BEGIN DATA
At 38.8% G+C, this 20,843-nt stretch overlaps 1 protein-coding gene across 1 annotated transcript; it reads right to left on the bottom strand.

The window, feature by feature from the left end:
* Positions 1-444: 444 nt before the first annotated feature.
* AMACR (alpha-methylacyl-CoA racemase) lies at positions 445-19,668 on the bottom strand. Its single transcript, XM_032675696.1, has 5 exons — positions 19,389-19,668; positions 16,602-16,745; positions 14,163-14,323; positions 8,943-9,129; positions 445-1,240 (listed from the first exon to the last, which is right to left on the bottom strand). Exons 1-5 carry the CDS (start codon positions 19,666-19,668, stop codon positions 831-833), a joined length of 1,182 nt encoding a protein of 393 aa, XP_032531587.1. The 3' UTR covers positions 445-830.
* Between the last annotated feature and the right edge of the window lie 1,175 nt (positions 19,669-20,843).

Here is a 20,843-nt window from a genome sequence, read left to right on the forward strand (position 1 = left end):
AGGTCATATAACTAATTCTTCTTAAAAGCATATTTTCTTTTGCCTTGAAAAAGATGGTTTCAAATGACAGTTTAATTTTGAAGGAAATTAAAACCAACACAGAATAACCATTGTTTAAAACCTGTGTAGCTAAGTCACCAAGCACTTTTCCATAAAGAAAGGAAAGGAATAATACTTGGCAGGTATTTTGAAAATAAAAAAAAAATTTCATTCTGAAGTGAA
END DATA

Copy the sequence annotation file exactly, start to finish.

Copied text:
At 38.8% G+C, this 20,843-nt stretch overlaps 1 protein-coding gene across 1 annotated transcript; it reads right to left on the bottom strand.

The window, feature by feature from the left end:
* Positions 1-444: 444 nt before the first annotated feature.
* AMACR (alpha-methylacyl-CoA racemase) lies at positions 445-19,668 on the bottom strand. Its single transcript, XM_032675696.1, has 5 exons — positions 19,389-19,668; positions 16,602-16,745; positions 14,163-14,323; positions 8,943-9,129; positions 445-1,240 (listed from the first exon to the last, which is right to left on the bottom strand). Exons 1-5 carry the CDS (start codon positions 19,666-19,668, stop codon positions 831-833), a joined length of 1,182 nt encoding a protein of 393 aa, XP_032531587.1. The 3' UTR covers positions 445-830.
* Between the last annotated feature and the right edge of the window lie 1,175 nt (positions 19,669-20,843).

Here is a 20,843-nt window from a genome sequence, read left to right on the forward strand (position 1 = left end):
AGGTCATATAACTAATTCTTCTTAAAAGCATATTTTCTTTTGCCTTGAAAAAGATGGTTTCAAATGACAGTTTAATTTTGAAGGAAATTAAAACCAACACAGAATAACCATTGTTTAAAACCTGTGTAGCTAAGTCACCAAGCACTTTTCCATAAAGAAAGGAAAGGAATAATACTTGGCAGGTATTTTGAAAATAAAAAAAAAATTTCATTCTGAAGTGAA